Have a copy of your resume with you, because you may be asked specifics about your previous experience.

Management staff can be asked similar questions, as well as those about their management style, leadership philosophy, etc.

Any other suggestions?

  • First impressions are everlasting; therefore, on the off chance that you may be away from the phone when the call comes in, ensure that your voicemail message is professional. Your message should not say something you think is witty, but which may be misinterpreted or misunderstood. Don’t have wild music or children yelling in the background.
  • If you are doing a Skype call and have a camera on your computer, make sure you are dressed appropriately! You don’t want to be interviewed in your pyjamas, ripped gardening clothes, nude … you get the idea. (And tidy up the area that the camera will capture.)
  • If you live with roommates or family, let them know when the call is scheduled, so they can give you some uninterrupted quiet time.
  • Answer the call yourself — don’t have a roommate or family member answer.
  • Ignore any incoming calls/call waiting that occur during the phone interview.
  • If you must do a phone call, and you must do it on a cell, make sure the cell is fully charged and you’re in a room with good reception.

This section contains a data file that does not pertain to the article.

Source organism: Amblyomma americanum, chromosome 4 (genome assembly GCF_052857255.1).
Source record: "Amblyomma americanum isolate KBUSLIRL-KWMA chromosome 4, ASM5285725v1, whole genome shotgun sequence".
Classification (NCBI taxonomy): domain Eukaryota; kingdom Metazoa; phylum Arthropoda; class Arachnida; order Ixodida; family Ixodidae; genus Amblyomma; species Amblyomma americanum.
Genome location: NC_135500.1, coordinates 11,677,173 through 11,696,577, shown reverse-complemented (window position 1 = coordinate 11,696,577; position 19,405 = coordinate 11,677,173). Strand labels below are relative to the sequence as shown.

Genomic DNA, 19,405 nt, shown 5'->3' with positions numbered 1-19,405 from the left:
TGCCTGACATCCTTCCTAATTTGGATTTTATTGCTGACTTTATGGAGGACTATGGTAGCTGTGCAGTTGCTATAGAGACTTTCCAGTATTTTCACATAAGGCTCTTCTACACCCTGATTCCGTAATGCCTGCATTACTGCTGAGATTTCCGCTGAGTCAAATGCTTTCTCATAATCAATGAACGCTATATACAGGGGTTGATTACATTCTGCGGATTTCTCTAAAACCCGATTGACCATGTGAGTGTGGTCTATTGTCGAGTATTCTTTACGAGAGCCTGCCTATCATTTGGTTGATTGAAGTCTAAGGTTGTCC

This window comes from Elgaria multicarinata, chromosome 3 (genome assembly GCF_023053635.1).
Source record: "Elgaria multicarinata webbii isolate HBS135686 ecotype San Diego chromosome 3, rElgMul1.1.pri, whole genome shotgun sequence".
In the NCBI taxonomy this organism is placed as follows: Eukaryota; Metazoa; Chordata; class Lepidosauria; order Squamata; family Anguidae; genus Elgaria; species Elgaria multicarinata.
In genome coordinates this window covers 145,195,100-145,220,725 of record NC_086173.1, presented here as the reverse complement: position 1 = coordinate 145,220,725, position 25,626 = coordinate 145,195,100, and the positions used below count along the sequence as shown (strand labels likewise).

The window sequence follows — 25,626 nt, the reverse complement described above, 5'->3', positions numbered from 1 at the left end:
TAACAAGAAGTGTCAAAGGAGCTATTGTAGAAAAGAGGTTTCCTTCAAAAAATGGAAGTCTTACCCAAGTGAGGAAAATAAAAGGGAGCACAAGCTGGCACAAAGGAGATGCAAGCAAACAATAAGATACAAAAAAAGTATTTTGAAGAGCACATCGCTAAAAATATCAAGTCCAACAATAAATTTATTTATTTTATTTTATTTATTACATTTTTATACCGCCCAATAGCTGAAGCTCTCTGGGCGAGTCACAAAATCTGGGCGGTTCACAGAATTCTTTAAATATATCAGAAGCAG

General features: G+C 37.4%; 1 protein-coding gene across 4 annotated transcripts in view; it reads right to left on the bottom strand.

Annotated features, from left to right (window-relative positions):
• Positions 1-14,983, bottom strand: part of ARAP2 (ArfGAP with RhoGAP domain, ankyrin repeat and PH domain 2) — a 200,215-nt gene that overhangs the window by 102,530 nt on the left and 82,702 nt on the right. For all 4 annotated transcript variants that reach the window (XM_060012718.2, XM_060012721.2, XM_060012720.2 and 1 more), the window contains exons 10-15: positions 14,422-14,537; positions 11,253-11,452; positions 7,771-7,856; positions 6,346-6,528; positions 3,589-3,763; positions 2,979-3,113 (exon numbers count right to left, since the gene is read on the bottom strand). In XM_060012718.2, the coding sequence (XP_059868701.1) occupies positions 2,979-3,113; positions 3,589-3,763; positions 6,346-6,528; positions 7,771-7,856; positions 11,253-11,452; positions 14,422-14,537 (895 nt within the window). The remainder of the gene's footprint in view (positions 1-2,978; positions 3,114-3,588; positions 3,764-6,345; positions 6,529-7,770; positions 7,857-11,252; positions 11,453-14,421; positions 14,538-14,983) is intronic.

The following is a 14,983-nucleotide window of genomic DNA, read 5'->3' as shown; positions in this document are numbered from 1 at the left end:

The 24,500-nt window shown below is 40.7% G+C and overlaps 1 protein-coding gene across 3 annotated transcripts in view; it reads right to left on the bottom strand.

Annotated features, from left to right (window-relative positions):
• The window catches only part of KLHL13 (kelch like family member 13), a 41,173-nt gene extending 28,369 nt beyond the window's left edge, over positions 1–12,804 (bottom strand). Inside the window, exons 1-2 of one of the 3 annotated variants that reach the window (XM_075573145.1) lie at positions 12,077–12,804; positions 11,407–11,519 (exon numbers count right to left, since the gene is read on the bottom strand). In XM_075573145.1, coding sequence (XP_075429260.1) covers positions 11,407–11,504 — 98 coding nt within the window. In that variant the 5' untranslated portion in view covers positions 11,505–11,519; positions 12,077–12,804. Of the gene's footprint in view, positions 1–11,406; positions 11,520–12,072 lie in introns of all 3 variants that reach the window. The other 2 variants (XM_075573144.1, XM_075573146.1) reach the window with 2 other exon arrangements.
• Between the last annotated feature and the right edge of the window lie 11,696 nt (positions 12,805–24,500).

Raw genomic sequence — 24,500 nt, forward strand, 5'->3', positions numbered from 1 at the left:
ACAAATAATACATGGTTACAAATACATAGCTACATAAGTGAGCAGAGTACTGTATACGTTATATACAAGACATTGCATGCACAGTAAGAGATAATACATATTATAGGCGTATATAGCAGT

• Don’t eat or chew gum.
  • Prepare questions in advance to ask the interviewer. Always have serious questions; they indicate that you are seriously interested.
  • Listen carefully to the interviewer, and ask follow-up questions if you need clarification. If you don’t understand a question, ask them to repeat the question or phrase it differently.
  • Feel free to take notes, but don’t let note-taking distract you. You can always follow up with your recruiter if you miss something.
  • If you’re having technical difficulties on a call or skype connection, let the interviewer know, and ask them to call you right back.
  • Finally, let your recruiter know about how the interview went, and whether your interest in the position has decreased or increased, and whether you have new questions.

Can a telephone or Skype interview result in a disapproval, and if yes, what are the reasons given?

Yes, a telephone or Skype interview can result in a disapproval. For example, a nurse manager may question an applicant in-depth about their experience, and decide that the acuity of patients on units on which they’ve worked is too low for the manager’s unit’s needs. Or an applicant may answer scenario-based questions (e.g., about treatments, procedures, protocols, or patient care) incorrectly or poorly, and not be recommended. Occasionally, a manager may feel that a person is not going for the right reason. Or your telephone voice may not sound positive or engaging. Or, in a Skype video call, you may look unprofessional.

What if they don’t call?

Sometimes the overseas lines can be problematic, so the hospital cannot get through to you. Sometimes situations come up and the call must be rescheduled without warning. Sometimes interviewers are conducting several calls in a row, and one or two run late. Let your recruiter know that the call didn’t happen, and they will find out what happened and will reschedule.

Good luck!